The Fair of Wonders waited in the gloam,
a shining, trembling sparkle of the night.
Shay found herself drawn to it from her home,
the miles’ journey feeling like a flight.
Right at the gate, three women greeted her—
Clotho, Lachesis, and Atropos three.
Their vague predictions held a strange allure,
combining farce and subtle flattery.
Her head alive with words, Shay walked the rows,
her eyes alert, on lookout for a prize.
From in between the dark ‘twixt tents arose
a face that she had learned to so despise.
“It’s you,” Shay hissed, voice tinged with bitterness,
“Have you come back to take him from me now?”
The other woman, wreathed in youthfulness,
drew near as ghostly visage would allow.
She said, “It is not I who takes your man,
for if he willingly will leave your side,
perhaps it is you who should check her plan…”
Her smile and her eyes were very wide.
Shay staggered through the specter, hand upraised,
dismissing words and sentiment outright.
By harlot she’d not let herself be fazed;
she spied a house of mirrors on her right.
Her ticket paid, she slid into the dark,
the feeble light enough to warp her shape.
The first she saw elicited remark:
“Now isn’t this a fancy, an escape!”
In the reflection, she was round with child;
her hand was clasped with her small son’s as well.
The little one looked up at her and smiled.
She knew the eyes; it was hers, she could tell.
Shay turned to see her silhouette, but then
her belly shrank back to its normal size.
A nearby mirror stole her oxygen,
its taunting vision heaven… or just lies:
a warm horizon, one not on this earth,
and Shay could see herself there, far from home;
with her two hands, she made herself a berth
of stone and wood, a geodesic dome.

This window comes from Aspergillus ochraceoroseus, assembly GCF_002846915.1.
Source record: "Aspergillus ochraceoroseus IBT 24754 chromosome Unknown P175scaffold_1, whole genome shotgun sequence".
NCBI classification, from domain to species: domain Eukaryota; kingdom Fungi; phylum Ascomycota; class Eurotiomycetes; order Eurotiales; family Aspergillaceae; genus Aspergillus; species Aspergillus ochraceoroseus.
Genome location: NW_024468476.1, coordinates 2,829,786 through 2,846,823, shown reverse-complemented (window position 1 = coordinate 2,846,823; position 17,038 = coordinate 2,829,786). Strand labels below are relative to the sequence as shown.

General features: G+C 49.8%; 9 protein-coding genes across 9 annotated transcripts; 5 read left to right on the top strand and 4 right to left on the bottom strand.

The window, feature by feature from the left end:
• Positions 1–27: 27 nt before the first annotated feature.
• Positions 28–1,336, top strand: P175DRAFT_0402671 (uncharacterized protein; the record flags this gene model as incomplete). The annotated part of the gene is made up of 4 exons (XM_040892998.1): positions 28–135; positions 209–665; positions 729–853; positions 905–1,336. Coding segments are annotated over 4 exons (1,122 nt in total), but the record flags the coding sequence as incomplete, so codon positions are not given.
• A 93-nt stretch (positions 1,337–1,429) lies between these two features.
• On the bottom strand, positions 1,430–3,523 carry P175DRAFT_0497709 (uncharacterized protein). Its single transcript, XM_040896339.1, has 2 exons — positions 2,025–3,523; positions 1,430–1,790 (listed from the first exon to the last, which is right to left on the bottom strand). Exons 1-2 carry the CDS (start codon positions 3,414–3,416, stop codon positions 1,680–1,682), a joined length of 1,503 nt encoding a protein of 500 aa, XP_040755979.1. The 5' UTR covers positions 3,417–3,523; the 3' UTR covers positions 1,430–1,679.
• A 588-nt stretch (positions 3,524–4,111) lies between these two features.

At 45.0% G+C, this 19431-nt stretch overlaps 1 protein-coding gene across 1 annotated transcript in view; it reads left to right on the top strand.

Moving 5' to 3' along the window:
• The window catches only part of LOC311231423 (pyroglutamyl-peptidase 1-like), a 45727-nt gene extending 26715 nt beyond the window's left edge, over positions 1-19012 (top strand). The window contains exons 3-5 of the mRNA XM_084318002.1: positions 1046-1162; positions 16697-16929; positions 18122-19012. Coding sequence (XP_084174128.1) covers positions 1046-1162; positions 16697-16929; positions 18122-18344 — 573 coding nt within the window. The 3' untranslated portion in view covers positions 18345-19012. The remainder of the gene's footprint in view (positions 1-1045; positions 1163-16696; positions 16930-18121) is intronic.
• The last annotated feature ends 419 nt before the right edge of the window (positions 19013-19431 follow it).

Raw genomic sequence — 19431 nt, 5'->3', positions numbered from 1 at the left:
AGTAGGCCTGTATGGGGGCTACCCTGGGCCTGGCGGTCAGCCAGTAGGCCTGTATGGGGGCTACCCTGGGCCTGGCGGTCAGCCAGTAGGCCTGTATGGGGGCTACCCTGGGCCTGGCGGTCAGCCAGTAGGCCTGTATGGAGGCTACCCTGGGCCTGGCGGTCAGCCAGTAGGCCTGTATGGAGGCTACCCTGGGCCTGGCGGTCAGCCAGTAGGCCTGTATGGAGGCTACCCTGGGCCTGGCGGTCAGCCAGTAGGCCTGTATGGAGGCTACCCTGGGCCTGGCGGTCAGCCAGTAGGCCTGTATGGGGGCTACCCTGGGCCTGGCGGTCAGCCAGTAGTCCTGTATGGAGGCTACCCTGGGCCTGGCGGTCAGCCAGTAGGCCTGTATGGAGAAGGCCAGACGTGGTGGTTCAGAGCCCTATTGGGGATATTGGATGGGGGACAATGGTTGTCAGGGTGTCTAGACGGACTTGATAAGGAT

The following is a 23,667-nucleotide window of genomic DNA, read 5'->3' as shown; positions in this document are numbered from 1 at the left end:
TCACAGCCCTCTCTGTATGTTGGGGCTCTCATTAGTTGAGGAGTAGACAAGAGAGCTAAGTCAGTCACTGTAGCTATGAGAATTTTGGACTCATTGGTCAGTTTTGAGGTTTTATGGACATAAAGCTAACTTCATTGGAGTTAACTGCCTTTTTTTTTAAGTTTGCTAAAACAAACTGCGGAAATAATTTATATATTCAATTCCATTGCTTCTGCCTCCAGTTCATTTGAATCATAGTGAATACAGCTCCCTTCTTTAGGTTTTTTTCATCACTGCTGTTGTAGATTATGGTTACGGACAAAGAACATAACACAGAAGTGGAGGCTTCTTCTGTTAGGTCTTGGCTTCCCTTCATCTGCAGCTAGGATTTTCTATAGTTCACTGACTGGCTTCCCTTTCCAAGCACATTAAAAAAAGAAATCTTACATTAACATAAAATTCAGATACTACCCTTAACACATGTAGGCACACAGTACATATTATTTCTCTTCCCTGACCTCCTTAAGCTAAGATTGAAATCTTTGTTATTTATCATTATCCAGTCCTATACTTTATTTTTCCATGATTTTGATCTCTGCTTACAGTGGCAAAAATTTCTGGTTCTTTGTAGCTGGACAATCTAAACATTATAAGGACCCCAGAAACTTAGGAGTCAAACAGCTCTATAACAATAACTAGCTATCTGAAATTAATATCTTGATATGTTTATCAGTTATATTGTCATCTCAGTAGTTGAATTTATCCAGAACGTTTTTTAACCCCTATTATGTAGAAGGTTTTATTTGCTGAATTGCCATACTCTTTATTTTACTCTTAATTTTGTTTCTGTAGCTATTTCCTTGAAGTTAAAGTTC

Just then, the lighting changed: the sun arrived,
and as Shay looked away to shield her face,
the fantasy was of her sight deprived
and so retreated, nothing in its place.
Shay thought she’d had enough of warps and dreams.
She left the house of mirrors in a mood,
uncertain of reality’s taut seams
or how much of the future she had viewed.
A clown, an acrobat, a bearded gal
and a tall, prancing stallion all passed by.
Shay followed closely to a small corral
where acrobat broke out a flask of rye.
The bearded woman took a mighty swig
then turned to face the shadows hiding Shay.
“Come over here, you pretty little sprig!”
Shay’s feet complied then, much to her dismay.
The whiskey went right to Shay’s head, and fast,
the laughter of the others ringing loud.
The present started blurring with the past;
Shay turned her inner eye away, too proud
to say aloud what swirled in her mind,
despite how much it made her tremble then.
Through haze of warmth, her fingers intertwined
in those of her true love, with her again,
but this time he refused to meet her eyes.
She felt the fear encroaching at her throat
and turned to him, now hoping to apprise
the tangent of their arching asymptote.
To her surprise, Shay found that he had tears,
a glimmer in his eyes she’d seen but twice—
once when his father’s death confirmed his fears,
once when his hand was caught within a vice.
“My love, I must—” he started, but the words
caught in his chest, became a choked-off sob.
Then he was gone, and in his place were birds
beating their wings, a frantic, feathered mob.
Shay tossed the whiskey to the bearded one.
“I thank you, but I must get to the gates!”
Ignoring their strange stares, Shay hurried, spun.
On quick, light feet, she sprinted past the Fates.
Into the night Shay plunged, free of the Fair
but haunted by the visions she had seen.
The thought of losing all, she could not bear,
nor could she let pass by her what had been.
And so when Shay arrived back at her place,
along with keys, she left pride at the door,
and went to find her love, to give him grace,
so they could weave their lives as one, once more.